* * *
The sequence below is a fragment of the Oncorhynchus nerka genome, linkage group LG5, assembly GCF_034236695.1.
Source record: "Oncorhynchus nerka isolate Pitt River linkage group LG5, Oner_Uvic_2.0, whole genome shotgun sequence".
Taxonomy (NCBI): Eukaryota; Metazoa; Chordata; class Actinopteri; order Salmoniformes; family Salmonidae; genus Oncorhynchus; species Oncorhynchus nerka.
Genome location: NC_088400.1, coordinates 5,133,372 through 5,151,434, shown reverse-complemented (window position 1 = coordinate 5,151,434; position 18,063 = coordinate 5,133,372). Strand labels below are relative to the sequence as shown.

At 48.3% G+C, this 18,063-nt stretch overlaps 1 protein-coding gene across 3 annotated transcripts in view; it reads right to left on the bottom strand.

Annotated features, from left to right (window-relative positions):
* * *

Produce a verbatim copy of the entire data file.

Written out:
The sequence below is a fragment of the Oncorhynchus nerka genome, linkage group LG5, assembly GCF_034236695.1.
Source record: "Oncorhynchus nerka isolate Pitt River linkage group LG5, Oner_Uvic_2.0, whole genome shotgun sequence".
Taxonomy (NCBI): Eukaryota; Metazoa; Chordata; class Actinopteri; order Salmoniformes; family Salmonidae; genus Oncorhynchus; species Oncorhynchus nerka.
Genome location: NC_088400.1, coordinates 5,133,372 through 5,151,434, shown reverse-complemented (window position 1 = coordinate 5,151,434; position 18,063 = coordinate 5,133,372). Strand labels below are relative to the sequence as shown.

At 48.3% G+C, this 18,063-nt stretch overlaps 1 protein-coding gene across 3 annotated transcripts in view; it reads right to left on the bottom strand.

Annotated features, from left to right (window-relative positions):